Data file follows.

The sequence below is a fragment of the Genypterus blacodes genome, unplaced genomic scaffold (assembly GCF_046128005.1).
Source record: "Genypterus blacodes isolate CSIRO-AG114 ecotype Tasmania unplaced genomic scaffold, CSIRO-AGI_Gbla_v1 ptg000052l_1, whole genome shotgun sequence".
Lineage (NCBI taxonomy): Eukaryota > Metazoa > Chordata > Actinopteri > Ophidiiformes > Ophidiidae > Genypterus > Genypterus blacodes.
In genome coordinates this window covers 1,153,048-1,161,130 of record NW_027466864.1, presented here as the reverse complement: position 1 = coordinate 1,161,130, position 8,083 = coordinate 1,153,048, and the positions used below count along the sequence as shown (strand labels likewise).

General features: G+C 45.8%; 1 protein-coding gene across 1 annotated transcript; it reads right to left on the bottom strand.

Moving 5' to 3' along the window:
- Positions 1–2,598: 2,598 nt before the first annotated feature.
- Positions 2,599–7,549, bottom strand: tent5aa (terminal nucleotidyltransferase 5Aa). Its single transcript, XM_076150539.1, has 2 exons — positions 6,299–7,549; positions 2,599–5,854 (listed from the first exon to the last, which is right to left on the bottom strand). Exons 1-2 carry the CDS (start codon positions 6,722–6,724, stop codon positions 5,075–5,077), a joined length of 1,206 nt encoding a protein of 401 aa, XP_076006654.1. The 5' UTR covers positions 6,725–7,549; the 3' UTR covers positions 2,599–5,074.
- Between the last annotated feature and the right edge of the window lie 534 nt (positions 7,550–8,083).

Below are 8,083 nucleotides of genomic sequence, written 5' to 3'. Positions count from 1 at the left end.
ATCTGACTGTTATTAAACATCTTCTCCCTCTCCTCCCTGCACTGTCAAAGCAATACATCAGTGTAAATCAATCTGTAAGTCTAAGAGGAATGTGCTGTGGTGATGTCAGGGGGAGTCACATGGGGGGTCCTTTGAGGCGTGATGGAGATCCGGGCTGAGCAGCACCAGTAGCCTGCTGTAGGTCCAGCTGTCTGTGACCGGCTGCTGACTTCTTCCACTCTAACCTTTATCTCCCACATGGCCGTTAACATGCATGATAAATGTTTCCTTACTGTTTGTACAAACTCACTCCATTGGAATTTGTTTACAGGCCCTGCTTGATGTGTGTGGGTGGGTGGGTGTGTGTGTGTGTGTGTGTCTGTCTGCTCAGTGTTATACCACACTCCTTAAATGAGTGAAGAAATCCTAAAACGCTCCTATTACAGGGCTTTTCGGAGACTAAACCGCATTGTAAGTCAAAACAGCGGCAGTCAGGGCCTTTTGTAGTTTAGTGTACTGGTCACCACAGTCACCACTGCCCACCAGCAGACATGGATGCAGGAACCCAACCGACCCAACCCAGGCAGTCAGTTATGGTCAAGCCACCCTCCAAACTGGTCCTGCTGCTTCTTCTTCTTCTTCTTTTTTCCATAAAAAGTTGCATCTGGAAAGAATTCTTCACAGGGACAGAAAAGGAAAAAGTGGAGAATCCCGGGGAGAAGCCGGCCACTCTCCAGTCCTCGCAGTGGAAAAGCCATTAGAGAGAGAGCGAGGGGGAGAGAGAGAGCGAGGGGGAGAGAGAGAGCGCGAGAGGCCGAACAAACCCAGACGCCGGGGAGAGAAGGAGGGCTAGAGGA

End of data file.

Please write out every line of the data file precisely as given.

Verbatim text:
The sequence below is a fragment of the Genypterus blacodes genome, unplaced genomic scaffold (assembly GCF_046128005.1).
Source record: "Genypterus blacodes isolate CSIRO-AG114 ecotype Tasmania unplaced genomic scaffold, CSIRO-AGI_Gbla_v1 ptg000052l_1, whole genome shotgun sequence".
Lineage (NCBI taxonomy): Eukaryota > Metazoa > Chordata > Actinopteri > Ophidiiformes > Ophidiidae > Genypterus > Genypterus blacodes.
In genome coordinates this window covers 1,153,048-1,161,130 of record NW_027466864.1, presented here as the reverse complement: position 1 = coordinate 1,161,130, position 8,083 = coordinate 1,153,048, and the positions used below count along the sequence as shown (strand labels likewise).

General features: G+C 45.8%; 1 protein-coding gene across 1 annotated transcript; it reads right to left on the bottom strand.

Moving 5' to 3' along the window:
- Positions 1–2,598: 2,598 nt before the first annotated feature.
- Positions 2,599–7,549, bottom strand: tent5aa (terminal nucleotidyltransferase 5Aa). Its single transcript, XM_076150539.1, has 2 exons — positions 6,299–7,549; positions 2,599–5,854 (listed from the first exon to the last, which is right to left on the bottom strand). Exons 1-2 carry the CDS (start codon positions 6,722–6,724, stop codon positions 5,075–5,077), a joined length of 1,206 nt encoding a protein of 401 aa, XP_076006654.1. The 5' UTR covers positions 6,725–7,549; the 3' UTR covers positions 2,599–5,074.
- Between the last annotated feature and the right edge of the window lie 534 nt (positions 7,550–8,083).

Below are 8,083 nucleotides of genomic sequence, written 5' to 3'. Positions count from 1 at the left end.
ATCTGACTGTTATTAAACATCTTCTCCCTCTCCTCCCTGCACTGTCAAAGCAATACATCAGTGTAAATCAATCTGTAAGTCTAAGAGGAATGTGCTGTGGTGATGTCAGGGGGAGTCACATGGGGGGTCCTTTGAGGCGTGATGGAGATCCGGGCTGAGCAGCACCAGTAGCCTGCTGTAGGTCCAGCTGTCTGTGACCGGCTGCTGACTTCTTCCACTCTAACCTTTATCTCCCACATGGCCGTTAACATGCATGATAAATGTTTCCTTACTGTTTGTACAAACTCACTCCATTGGAATTTGTTTACAGGCCCTGCTTGATGTGTGTGGGTGGGTGGGTGTGTGTGTGTGTGTGTGTCTGTCTGCTCAGTGTTATACCACACTCCTTAAATGAGTGAAGAAATCCTAAAACGCTCCTATTACAGGGCTTTTCGGAGACTAAACCGCATTGTAAGTCAAAACAGCGGCAGTCAGGGCCTTTTGTAGTTTAGTGTACTGGTCACCACAGTCACCACTGCCCACCAGCAGACATGGATGCAGGAACCCAACCGACCCAACCCAGGCAGTCAGTTATGGTCAAGCCACCCTCCAAACTGGTCCTGCTGCTTCTTCTTCTTCTTCTTTTTTCCATAAAAAGTTGCATCTGGAAAGAATTCTTCACAGGGACAGAAAAGGAAAAAGTGGAGAATCCCGGGGAGAAGCCGGCCACTCTCCAGTCCTCGCAGTGGAAAAGCCATTAGAGAGAGAGCGAGGGGGAGAGAGAGAGCGAGGGGGAGAGAGAGAGCGCGAGAGGCCGAACAAACCCAGACGCCGGGGAGAGAAGGAGGGCTAGAGGA